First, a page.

China, Brazil to test beef traceability plan


BEIJING (Reuters) – China, the world’s largest importer of beef, and Brazil, its biggest supplier, will set up a pilot project as part of efforts to make beef production more sustainable, state media reported on Wednesday.

Beef is considered one of the foods that produces the most emissions, especially in Brazil, where food production involves cutting down areas of forest that store a lot of carbon.

China’s State Administration for Market Regulation has met with Brazilian institutions to discuss ways to ensure transparency of the beef supply chain and set up a cross-border traceability platform, CCTV said. It did not provide further information on the timing.

The countries agreed that a uniform global standard would be central to the traceability system, which would also help combat counterfeit beef.

Chinese companies have long prioritized price over sustainability, but interest in greener products is slowly but surely growing.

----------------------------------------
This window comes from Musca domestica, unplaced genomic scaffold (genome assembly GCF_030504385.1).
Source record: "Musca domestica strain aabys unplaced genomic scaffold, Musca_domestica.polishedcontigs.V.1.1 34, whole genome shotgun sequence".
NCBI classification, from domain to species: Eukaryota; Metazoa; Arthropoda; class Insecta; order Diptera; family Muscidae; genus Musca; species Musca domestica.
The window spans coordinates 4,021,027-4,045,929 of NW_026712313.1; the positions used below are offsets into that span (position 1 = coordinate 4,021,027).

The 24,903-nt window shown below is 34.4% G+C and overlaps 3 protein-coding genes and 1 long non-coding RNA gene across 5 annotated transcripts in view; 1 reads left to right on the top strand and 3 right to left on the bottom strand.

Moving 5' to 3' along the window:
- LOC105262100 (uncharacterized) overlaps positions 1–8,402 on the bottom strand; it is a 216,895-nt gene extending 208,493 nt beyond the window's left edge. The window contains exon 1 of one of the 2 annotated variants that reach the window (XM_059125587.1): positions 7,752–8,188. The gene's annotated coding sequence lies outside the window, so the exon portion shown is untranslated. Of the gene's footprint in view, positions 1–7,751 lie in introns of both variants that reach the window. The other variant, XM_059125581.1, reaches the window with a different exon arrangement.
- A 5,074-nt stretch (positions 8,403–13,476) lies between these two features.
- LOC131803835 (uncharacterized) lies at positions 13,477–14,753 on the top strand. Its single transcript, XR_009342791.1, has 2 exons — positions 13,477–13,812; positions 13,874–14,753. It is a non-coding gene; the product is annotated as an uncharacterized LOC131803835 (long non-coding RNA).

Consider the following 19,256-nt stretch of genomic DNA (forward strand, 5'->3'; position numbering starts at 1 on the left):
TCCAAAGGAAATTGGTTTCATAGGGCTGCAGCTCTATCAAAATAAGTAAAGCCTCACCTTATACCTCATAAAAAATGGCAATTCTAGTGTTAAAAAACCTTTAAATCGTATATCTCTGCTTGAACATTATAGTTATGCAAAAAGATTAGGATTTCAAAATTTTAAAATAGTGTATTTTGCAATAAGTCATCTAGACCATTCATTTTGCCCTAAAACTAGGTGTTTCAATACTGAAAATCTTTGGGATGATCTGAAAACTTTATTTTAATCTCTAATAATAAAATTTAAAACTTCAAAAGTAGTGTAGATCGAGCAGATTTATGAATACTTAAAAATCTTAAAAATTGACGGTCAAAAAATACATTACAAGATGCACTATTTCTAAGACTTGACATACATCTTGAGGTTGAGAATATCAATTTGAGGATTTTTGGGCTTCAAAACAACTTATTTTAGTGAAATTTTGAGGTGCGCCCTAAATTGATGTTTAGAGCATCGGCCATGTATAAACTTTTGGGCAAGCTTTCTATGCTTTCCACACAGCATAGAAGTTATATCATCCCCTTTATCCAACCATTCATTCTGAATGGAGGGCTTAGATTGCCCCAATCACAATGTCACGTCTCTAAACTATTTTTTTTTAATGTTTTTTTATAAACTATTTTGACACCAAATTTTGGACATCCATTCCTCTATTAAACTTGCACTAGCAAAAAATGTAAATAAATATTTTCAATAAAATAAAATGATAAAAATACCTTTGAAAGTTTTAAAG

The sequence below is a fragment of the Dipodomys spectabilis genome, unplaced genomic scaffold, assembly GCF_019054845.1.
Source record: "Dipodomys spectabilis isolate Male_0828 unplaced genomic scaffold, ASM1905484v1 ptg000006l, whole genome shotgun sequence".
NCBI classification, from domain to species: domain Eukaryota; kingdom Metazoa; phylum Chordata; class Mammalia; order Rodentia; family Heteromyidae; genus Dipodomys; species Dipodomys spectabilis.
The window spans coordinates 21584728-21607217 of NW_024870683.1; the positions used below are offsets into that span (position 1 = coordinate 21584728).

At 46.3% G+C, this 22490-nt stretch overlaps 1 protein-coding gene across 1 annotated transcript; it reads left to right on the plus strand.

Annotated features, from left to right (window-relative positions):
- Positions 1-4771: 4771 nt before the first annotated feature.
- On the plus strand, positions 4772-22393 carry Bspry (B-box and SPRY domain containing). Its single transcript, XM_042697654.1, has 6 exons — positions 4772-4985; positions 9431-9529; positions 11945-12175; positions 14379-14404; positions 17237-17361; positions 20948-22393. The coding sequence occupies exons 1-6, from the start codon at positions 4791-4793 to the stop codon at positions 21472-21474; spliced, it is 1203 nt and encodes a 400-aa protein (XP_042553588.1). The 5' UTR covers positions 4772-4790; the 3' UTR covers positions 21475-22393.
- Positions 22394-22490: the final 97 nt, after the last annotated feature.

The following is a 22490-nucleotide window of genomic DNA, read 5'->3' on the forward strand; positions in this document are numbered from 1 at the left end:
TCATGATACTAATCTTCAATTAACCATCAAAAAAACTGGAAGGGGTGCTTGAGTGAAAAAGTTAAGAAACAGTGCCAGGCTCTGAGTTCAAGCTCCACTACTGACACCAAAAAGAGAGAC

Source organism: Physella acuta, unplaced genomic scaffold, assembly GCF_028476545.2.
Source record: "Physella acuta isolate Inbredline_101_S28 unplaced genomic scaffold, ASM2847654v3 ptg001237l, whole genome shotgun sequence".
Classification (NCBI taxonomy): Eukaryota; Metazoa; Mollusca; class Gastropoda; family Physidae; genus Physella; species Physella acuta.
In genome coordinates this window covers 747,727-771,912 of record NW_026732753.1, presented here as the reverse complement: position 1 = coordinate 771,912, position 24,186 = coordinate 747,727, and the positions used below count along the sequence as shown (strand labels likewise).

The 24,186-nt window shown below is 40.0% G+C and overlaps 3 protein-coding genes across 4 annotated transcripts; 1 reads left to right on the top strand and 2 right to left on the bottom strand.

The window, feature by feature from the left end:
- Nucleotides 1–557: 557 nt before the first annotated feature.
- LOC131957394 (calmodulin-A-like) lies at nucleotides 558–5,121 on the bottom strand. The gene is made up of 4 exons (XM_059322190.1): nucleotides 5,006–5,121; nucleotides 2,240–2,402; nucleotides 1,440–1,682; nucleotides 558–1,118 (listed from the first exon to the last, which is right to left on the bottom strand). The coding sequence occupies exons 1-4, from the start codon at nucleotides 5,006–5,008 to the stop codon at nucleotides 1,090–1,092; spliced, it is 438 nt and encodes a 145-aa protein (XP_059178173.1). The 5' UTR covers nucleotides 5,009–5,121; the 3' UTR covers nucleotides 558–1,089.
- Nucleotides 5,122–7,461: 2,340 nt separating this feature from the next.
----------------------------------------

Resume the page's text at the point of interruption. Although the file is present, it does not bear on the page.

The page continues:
Unlike Western sustainability efforts, which are often consumer-driven, change in China is driven primarily by policy signals and investor pressure.

However, traders and sustainability analysts say higher costs and logistical challenges are likely to limit demand for sustainable goods.

According to environmental organization The Nature Conservancy, livestock farming in Brazil is responsible for nearly 24% of the world’s annual tropical deforestation and about 10% of total global greenhouse gas emissions.

The most common use of deforested areas in the Amazon and the adjacent Cerrado savanna is cattle grazing. This practice has strict legal restrictions, but continues illegally.

According to Chinese customs, China imported 2.74 million tons of beef in 2023, more than 40% of which came from the South American producer.

(Reporting by Mei Mei Chu; Editing by Barbara Lewis)

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